Brian:    Anytime we feel a sign or a symptom, we go through this process of what could it be, what changed in my life if we changed detergents, soaps in the bathroom, hand soap in the kitchen, dish soap, um, and, and we try to figure out is there a change or what have I been doing more lately than normal? And then we remove that from our life for a little while and see how it affects.

Brian:    And I don’t know, maybe it’s just the old school mentality in me to where I’m not the type to call the doctor, run to the doctor for every little thing. I try to figure in rule out what it could be. Obviously, as long as it’s not life-threatening. If my throat was itching and you know, I felt like it was closing up. I was having a hard time breathing. Yeah, I’d be calling 911, but just my arm itching and that’s one prime example that I can speak of personally. And we did the same thing with her makeup so her eyes were puffy, red, inflamed, and we decided that it might be the makeup. So let’s throw everything away, go replace it and see what happens. And it worked.

Lupe:     And also I’m glad that you brought up detergent because I did become allergic to a certain detergent that we were using. I don’t know if you remember, used to buy the powder detergent from Costco because it was cheaper. And then my eye, because I sleep on my side, I don’t know what side. But anyways, one of my eyes got really swollen?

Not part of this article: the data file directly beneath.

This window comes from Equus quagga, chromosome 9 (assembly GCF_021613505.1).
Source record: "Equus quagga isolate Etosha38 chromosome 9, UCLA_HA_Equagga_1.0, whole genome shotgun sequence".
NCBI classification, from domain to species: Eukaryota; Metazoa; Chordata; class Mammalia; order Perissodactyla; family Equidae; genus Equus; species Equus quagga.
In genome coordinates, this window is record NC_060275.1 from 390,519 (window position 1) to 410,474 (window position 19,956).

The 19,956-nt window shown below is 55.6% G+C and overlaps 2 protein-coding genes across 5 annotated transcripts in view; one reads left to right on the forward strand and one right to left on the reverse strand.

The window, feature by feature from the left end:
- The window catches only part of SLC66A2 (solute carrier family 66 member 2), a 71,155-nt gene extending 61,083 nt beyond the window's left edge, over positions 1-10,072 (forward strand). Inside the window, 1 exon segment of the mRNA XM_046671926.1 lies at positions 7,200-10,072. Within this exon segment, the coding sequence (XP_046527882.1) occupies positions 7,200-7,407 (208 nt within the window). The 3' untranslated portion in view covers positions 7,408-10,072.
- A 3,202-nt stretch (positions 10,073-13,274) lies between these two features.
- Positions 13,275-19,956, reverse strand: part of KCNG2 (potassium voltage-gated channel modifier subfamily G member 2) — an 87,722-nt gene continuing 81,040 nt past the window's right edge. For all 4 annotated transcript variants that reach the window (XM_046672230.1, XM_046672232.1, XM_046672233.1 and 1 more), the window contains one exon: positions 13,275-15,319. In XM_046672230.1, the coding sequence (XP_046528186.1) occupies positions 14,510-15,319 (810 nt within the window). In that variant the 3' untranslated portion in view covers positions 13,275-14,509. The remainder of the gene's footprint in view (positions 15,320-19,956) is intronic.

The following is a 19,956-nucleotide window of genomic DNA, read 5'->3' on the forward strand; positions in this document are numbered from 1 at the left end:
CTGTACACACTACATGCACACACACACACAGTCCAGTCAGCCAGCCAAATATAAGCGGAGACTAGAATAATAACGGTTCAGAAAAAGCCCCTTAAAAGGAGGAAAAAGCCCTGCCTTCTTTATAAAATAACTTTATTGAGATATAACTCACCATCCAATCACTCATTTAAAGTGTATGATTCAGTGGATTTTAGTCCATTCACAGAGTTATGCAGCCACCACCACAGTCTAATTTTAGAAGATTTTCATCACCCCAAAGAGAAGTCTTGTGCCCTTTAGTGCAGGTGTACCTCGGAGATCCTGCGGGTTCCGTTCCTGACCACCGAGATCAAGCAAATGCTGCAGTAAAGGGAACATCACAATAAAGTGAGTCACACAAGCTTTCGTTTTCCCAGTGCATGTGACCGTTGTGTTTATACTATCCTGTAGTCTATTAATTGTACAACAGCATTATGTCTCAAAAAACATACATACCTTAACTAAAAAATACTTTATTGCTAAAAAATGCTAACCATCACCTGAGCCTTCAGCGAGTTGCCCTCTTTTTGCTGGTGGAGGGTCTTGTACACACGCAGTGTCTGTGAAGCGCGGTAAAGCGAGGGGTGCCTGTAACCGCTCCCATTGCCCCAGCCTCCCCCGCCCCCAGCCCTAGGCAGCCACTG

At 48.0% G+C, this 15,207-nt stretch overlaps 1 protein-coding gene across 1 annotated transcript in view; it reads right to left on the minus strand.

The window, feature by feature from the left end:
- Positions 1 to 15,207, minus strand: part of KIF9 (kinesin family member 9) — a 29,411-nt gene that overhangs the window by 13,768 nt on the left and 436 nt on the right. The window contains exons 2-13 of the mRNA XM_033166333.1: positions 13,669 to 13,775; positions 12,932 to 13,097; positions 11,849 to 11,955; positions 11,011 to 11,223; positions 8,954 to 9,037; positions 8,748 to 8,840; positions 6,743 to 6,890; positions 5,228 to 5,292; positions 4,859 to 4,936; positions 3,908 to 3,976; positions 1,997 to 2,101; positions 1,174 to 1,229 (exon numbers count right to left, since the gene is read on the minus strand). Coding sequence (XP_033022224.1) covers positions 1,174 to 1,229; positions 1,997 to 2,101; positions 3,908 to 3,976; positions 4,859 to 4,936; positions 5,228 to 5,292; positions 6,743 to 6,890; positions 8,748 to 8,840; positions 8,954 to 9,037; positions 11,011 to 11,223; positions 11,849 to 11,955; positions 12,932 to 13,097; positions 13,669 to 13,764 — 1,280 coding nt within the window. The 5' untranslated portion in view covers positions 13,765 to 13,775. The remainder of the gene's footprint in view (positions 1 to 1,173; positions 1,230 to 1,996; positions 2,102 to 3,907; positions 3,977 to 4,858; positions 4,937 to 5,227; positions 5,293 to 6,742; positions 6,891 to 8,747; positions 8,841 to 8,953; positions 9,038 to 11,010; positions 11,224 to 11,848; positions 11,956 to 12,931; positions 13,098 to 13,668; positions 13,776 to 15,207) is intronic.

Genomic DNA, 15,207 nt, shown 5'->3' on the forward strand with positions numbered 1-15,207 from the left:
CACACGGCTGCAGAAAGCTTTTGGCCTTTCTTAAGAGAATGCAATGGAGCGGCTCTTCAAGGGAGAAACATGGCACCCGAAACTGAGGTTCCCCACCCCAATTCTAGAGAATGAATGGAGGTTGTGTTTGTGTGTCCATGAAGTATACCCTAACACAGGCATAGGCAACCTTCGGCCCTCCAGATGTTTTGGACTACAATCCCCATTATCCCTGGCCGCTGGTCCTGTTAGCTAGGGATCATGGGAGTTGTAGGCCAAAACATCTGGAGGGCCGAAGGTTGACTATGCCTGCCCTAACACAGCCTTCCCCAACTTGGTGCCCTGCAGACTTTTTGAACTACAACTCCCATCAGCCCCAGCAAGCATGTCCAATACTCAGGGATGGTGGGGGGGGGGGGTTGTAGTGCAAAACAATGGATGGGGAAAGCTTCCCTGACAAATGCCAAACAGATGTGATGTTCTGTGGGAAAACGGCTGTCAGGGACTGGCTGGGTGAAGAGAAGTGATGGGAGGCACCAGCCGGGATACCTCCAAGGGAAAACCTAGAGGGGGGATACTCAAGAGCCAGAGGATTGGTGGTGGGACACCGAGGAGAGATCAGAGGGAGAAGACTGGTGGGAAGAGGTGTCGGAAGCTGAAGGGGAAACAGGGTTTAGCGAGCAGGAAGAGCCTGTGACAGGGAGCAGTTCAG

Brian:    You don’t know what side I sleep on?

Lupe:     It got really bad. My eye was closed… just swollen shut. And I went to the doctor and he says, throw away or detergent and wash your sheets. And low and behold, it was a detergent. So you become allergic to things.

Brian:    Yeah, the body changes over time and I’ve never had an issue with peanuts before and she’s never had an issue with this detergent before. But making those subtle changes might, you know, save you time away from work. Time, sitting in a doctor’s office waiting for your doctor and then them to tell you, wash your sheets, buy a new detergent.

Brian:    Thanks doc. How much is that?

Lupe:     All right. How did you know? I hadn’t watched him in six months. I’m kidding. I watch him every week. Alright. I watch him every two weeks,

Brian:    But I also, again, just wanted to thank everybody for the kind words and comments and likes and follows. And thank you so much. I really appreciate that. It does. It does warm my heart. I’m really grateful. Thank you so much.

Lupe:     We encourage everyone to join Living Sjogren’s Strong on Facebook. It’s a private group where we can discuss topics like these. What has worked for you may just work for others. And we can all learn and encourage each other.

Lupe:     Keep in mind this is a place to ask questions and share experiences that have helped you and may benefit everyone.



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Sjogren's Syndrome and Dry Eyes